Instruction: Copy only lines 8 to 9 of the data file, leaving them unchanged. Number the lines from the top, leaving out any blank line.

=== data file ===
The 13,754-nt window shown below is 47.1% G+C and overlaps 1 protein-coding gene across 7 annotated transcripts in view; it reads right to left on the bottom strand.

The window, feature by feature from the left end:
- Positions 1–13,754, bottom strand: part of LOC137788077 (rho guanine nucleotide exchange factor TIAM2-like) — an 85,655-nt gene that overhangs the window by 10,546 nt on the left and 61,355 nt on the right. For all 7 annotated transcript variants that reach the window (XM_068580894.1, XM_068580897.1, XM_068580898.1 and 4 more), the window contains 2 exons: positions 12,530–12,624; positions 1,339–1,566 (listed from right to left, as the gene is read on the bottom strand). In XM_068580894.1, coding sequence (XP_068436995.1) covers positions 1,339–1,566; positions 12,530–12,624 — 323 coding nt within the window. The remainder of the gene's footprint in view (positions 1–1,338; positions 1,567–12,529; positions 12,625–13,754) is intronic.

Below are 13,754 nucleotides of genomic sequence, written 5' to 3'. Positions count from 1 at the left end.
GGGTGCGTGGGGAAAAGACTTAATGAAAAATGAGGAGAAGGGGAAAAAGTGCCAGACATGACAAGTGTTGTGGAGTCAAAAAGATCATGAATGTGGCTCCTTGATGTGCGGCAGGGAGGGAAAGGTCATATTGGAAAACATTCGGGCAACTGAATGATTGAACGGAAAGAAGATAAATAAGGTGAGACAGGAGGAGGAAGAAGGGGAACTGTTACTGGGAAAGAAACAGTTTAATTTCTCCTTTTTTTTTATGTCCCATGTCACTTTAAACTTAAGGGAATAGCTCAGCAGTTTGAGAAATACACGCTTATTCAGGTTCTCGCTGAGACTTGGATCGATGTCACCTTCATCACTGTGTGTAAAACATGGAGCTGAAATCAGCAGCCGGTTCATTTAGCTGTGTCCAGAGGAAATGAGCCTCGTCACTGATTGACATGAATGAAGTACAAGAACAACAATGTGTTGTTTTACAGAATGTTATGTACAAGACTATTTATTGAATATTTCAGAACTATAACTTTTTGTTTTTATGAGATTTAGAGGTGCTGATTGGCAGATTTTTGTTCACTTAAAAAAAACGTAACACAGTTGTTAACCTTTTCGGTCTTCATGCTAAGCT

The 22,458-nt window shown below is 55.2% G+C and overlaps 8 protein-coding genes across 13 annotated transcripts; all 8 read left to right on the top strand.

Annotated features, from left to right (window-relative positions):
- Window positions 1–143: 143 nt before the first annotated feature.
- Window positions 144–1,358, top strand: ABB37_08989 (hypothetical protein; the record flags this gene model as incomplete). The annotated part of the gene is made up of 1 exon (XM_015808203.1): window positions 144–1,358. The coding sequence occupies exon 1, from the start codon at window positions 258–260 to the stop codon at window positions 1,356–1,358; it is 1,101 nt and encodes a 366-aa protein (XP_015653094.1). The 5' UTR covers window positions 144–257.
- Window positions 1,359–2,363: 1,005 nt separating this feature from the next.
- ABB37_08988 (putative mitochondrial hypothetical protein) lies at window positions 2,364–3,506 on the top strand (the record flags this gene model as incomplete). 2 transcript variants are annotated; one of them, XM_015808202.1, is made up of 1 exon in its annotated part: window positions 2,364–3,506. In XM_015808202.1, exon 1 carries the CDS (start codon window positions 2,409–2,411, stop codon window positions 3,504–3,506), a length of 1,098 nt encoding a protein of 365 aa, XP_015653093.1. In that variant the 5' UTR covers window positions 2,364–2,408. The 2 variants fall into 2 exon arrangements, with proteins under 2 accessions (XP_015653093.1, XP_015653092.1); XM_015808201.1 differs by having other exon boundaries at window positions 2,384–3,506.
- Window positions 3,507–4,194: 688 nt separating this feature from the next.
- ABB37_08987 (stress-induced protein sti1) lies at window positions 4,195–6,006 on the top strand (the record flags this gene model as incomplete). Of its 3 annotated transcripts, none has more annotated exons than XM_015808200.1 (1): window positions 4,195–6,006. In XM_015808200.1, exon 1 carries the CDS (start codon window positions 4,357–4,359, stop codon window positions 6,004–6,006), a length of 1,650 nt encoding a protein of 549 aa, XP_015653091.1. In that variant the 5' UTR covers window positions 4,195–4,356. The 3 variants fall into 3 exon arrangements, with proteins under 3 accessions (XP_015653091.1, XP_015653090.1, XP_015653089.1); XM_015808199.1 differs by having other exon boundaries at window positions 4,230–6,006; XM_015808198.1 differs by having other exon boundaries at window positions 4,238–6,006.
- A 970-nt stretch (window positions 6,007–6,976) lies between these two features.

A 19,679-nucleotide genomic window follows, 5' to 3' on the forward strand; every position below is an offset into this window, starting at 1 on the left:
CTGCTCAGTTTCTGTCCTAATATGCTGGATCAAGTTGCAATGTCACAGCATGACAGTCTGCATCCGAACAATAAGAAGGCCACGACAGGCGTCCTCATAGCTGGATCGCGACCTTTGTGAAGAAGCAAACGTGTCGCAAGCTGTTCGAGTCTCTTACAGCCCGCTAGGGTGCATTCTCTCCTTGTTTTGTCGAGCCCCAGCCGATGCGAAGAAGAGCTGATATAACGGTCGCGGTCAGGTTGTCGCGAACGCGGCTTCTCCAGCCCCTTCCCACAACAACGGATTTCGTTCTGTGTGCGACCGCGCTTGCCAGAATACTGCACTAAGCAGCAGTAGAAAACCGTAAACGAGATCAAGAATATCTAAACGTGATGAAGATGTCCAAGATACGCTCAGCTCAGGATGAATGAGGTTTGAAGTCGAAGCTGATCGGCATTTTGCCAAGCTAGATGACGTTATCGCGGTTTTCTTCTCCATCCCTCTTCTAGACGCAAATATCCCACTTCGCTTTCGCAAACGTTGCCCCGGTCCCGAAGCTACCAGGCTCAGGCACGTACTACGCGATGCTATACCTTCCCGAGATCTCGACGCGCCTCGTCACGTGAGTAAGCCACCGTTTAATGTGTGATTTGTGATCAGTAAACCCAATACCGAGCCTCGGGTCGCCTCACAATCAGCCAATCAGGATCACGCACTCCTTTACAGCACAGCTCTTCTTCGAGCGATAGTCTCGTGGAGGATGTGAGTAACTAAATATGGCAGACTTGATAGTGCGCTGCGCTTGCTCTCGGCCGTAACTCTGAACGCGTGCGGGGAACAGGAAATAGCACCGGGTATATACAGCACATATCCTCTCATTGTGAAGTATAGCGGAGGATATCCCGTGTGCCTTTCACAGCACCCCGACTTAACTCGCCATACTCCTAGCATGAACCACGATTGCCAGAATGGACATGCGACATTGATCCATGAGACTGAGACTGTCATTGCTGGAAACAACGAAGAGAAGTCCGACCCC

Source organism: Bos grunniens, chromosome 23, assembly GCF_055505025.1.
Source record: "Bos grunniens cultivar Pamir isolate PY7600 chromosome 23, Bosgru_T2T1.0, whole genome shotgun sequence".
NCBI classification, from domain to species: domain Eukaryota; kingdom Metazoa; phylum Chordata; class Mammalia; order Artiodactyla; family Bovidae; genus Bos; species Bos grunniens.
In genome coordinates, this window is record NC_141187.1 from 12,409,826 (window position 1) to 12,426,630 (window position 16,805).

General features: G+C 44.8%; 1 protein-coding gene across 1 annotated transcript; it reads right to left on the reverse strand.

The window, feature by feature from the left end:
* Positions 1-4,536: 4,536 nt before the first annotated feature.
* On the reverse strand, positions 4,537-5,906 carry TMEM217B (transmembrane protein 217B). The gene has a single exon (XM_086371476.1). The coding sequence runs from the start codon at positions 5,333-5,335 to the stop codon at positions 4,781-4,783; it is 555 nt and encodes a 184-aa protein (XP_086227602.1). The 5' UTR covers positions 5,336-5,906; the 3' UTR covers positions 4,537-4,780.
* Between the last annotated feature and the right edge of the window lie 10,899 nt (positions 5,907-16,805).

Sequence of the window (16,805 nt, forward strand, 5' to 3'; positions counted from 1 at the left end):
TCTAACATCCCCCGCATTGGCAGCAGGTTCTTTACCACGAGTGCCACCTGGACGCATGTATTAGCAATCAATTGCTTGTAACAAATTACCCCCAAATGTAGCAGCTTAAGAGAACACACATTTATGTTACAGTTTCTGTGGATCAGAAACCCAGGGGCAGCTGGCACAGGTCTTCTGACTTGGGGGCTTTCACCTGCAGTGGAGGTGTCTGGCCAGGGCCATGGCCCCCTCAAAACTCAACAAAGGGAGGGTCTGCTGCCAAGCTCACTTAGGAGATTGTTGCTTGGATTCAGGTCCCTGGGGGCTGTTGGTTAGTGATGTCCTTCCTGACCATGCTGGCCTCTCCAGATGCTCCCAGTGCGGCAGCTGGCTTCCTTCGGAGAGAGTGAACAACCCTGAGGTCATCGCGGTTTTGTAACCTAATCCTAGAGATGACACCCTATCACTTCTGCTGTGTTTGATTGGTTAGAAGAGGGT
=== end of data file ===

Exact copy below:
- Window positions 1–143: 143 nt before the first annotated feature.
- Window positions 144–1,358, top strand: ABB37_08989 (hypothetical protein; the record flags this gene model as incomplete). The annotated part of the gene is made up of 1 exon (XM_015808203.1): window positions 144–1,358. The coding sequence occupies exon 1, from the start codon at window positions 258–260 to the stop codon at window positions 1,356–1,358; it is 1,101 nt and encodes a 366-aa protein (XP_015653094.1). The 5' UTR covers window positions 144–257.